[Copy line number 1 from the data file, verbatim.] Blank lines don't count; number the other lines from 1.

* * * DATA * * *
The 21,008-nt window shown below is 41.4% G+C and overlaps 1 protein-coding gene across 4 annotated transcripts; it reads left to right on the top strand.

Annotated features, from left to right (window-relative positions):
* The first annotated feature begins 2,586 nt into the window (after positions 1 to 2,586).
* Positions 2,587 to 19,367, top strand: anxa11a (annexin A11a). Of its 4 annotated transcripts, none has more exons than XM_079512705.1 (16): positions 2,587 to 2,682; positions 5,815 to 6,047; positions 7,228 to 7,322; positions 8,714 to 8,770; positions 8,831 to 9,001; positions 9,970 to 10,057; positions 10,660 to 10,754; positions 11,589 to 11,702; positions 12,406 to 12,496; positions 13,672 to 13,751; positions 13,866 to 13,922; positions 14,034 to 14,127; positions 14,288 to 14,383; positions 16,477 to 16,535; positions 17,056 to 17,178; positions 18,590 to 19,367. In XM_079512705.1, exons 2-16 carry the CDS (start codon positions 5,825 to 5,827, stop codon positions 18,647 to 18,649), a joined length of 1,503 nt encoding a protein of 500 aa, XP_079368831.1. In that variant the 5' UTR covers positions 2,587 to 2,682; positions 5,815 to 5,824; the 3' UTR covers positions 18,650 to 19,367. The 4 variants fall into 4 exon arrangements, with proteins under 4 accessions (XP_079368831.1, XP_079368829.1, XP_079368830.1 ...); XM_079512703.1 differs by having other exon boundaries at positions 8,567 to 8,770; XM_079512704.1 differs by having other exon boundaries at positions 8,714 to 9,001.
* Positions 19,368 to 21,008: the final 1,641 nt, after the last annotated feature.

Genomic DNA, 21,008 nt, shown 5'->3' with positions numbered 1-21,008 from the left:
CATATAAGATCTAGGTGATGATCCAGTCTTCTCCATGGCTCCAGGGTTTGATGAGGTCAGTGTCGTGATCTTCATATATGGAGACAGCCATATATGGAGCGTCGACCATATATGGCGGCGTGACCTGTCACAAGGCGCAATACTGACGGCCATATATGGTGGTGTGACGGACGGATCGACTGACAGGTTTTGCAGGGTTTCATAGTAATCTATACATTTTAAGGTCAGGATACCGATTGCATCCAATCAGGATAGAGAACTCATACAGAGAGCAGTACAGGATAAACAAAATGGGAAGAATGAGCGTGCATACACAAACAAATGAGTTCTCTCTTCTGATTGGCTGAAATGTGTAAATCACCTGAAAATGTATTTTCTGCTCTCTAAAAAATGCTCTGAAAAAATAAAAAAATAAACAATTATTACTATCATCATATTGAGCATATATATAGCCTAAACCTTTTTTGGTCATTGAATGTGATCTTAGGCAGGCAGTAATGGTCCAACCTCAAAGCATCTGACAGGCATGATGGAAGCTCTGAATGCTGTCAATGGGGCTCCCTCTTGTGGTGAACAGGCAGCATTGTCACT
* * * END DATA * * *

The 21,008-nt window shown below is 41.4% G+C and overlaps 1 protein-coding gene across 4 annotated transcripts; it reads left to right on the top strand.